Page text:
If economics keep your company on the low end of salaries, try to compensate by offering outstanding benefits. A good dental plan, health and retirement benefits will go a long ways to boost employee confidence and loyalty. Also, small "appreciation" gestures can go a long way.

  • Does your company celebrate birthdays or other major family events?
  • When an employee is hospitalized, is there a standard visitation policy?
  • What are the company protocols around vacation and vacation time?

The more willing your organization is to reward employees for their time and loyalty, the bigger the payoff. Outstanding employees want to work for outstanding companies.


When you have run a disciplined, efficient search process, you will have identified a number of talented professionals. Keep in touch with all of those whom you identify as competent, with the kinds of interpersonal skills which fit your company culture. Send them brief updates from time-to-time. Notify them of significant company successes. Keep them in the loop. You never know when you may need to contact them again, for referrals or to test their interest in a new opportunity. Keep the channels of communication open and their interest in company alive. Good relationships mean good business.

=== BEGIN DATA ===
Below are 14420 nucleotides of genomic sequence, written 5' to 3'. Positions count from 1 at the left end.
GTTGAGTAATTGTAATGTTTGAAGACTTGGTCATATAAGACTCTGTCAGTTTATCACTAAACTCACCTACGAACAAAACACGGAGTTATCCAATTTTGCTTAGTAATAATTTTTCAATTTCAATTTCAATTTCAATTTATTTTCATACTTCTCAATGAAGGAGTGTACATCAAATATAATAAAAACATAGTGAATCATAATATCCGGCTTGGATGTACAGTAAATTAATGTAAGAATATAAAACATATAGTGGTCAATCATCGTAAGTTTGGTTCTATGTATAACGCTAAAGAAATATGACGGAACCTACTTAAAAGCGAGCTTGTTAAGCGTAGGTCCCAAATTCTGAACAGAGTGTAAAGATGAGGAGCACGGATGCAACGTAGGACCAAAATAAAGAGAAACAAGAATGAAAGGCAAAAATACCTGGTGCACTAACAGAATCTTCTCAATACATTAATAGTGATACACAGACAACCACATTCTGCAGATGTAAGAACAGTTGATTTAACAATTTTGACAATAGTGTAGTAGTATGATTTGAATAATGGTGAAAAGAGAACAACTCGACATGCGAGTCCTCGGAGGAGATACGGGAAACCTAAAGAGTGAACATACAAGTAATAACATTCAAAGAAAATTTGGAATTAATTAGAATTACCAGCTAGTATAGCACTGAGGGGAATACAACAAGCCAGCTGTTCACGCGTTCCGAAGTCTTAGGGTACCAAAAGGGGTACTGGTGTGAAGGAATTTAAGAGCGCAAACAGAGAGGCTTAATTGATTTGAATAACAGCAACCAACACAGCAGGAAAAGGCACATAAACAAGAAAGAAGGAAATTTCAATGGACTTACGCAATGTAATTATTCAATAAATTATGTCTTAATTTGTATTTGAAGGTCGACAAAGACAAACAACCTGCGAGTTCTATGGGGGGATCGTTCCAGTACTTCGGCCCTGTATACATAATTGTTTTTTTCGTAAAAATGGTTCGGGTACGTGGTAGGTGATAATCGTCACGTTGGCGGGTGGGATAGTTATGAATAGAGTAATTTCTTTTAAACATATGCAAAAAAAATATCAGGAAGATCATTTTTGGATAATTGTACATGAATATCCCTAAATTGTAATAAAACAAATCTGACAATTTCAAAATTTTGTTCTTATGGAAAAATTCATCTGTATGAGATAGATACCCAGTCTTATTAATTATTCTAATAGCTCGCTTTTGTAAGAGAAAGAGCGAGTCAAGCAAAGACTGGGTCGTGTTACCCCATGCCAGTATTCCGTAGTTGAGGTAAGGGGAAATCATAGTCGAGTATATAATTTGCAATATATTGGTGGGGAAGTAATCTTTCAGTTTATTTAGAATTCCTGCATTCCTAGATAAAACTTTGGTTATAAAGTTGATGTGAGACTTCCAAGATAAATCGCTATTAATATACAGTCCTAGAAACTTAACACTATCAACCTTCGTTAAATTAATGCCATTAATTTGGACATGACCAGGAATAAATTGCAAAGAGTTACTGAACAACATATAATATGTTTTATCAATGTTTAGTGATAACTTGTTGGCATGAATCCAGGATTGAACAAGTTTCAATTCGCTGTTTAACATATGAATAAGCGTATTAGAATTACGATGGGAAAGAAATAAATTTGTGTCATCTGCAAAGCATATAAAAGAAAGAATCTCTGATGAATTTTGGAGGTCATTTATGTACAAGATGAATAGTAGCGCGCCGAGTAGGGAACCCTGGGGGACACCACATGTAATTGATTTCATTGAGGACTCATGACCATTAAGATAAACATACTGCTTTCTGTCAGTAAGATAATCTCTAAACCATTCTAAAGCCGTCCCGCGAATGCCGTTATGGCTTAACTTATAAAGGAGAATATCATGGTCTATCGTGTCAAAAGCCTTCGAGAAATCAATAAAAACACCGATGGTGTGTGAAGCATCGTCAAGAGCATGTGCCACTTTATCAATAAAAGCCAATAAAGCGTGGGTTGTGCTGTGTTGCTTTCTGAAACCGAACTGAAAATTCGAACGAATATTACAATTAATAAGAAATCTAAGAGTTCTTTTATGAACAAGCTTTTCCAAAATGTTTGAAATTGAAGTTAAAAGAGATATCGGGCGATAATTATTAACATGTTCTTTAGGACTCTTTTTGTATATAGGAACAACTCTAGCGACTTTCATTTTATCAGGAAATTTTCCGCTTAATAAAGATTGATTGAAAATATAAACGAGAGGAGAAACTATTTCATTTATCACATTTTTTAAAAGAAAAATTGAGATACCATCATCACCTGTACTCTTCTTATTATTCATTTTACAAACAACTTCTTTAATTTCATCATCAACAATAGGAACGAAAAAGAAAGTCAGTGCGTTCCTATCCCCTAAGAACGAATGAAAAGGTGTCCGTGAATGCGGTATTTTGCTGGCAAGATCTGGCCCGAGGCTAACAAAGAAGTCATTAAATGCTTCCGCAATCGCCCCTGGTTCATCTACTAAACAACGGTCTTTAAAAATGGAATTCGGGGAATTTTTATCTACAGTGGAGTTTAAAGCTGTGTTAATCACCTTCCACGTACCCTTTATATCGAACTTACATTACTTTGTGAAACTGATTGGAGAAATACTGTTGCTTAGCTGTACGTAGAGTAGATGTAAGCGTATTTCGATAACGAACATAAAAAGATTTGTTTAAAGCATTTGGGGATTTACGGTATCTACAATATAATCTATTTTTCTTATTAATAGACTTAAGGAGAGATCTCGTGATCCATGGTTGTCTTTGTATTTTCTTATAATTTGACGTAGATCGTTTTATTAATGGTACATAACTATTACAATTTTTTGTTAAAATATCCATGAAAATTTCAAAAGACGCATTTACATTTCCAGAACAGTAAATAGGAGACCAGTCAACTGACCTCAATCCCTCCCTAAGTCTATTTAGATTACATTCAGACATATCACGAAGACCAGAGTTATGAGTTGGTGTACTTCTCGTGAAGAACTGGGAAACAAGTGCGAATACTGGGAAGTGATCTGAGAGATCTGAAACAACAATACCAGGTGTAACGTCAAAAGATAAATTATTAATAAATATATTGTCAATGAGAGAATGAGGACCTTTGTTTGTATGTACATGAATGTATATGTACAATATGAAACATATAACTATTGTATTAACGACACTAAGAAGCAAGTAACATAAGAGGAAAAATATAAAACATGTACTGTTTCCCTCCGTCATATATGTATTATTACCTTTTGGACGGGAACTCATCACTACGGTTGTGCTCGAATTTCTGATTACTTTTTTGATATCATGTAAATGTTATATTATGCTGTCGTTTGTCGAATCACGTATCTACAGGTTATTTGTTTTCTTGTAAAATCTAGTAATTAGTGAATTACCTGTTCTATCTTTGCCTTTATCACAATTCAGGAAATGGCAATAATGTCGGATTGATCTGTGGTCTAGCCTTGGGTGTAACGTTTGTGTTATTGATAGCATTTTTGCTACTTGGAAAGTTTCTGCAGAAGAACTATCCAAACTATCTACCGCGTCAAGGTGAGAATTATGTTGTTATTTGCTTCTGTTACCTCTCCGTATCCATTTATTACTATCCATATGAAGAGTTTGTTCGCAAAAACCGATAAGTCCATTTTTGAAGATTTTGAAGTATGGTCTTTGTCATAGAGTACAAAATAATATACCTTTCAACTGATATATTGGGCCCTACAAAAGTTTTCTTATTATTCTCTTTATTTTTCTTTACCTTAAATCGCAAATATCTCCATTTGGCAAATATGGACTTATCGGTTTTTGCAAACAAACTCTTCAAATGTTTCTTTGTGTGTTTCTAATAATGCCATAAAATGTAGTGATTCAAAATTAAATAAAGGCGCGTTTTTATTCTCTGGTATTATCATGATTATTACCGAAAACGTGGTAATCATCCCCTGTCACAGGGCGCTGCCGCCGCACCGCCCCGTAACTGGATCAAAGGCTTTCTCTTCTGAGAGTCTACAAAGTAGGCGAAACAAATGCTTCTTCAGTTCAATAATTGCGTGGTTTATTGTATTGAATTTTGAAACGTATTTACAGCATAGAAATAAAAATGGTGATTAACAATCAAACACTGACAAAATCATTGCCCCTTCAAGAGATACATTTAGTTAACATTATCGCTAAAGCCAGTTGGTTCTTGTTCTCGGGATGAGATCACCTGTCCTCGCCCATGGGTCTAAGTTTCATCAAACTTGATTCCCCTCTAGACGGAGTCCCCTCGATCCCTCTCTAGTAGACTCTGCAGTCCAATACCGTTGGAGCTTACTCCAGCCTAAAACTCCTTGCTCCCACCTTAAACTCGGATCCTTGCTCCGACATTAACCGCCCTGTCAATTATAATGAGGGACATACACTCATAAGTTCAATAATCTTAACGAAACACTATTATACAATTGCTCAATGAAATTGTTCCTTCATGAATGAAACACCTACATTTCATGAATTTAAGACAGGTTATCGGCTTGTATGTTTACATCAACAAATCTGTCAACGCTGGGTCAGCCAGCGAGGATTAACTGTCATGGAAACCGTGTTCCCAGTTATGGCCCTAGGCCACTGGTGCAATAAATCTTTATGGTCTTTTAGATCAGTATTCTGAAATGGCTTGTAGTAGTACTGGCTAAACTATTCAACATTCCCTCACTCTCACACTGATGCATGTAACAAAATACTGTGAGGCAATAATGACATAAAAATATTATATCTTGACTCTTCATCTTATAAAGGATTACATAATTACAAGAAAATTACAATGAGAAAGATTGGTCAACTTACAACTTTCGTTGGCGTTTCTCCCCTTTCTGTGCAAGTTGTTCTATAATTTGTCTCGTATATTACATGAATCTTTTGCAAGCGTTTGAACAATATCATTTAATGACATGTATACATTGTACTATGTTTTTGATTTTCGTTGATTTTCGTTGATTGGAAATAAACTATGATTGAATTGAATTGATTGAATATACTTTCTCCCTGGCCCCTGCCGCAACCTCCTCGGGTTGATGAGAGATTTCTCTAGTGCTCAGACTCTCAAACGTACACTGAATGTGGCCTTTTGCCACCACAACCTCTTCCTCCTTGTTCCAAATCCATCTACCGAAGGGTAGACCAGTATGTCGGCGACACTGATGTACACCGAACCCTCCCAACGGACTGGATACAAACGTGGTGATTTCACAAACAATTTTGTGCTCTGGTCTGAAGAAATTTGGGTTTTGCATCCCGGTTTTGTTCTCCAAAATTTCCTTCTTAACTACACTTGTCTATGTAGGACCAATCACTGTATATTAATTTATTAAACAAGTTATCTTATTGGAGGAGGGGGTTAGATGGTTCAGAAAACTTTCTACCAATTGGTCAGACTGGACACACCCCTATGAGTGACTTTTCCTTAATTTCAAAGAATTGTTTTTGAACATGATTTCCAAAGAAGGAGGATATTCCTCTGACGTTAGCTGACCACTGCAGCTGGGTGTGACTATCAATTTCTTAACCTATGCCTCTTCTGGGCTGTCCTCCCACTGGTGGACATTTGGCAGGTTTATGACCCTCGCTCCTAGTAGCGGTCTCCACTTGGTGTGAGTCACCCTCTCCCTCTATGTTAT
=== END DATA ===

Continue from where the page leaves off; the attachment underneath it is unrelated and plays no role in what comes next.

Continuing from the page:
Prior planning will give you every advantage in the offer-and-acceptance process. Make sure that you iron out the details of the offer, prior to conducting interviews. That way, you can minimize delays due to organizational feedback and political sorting.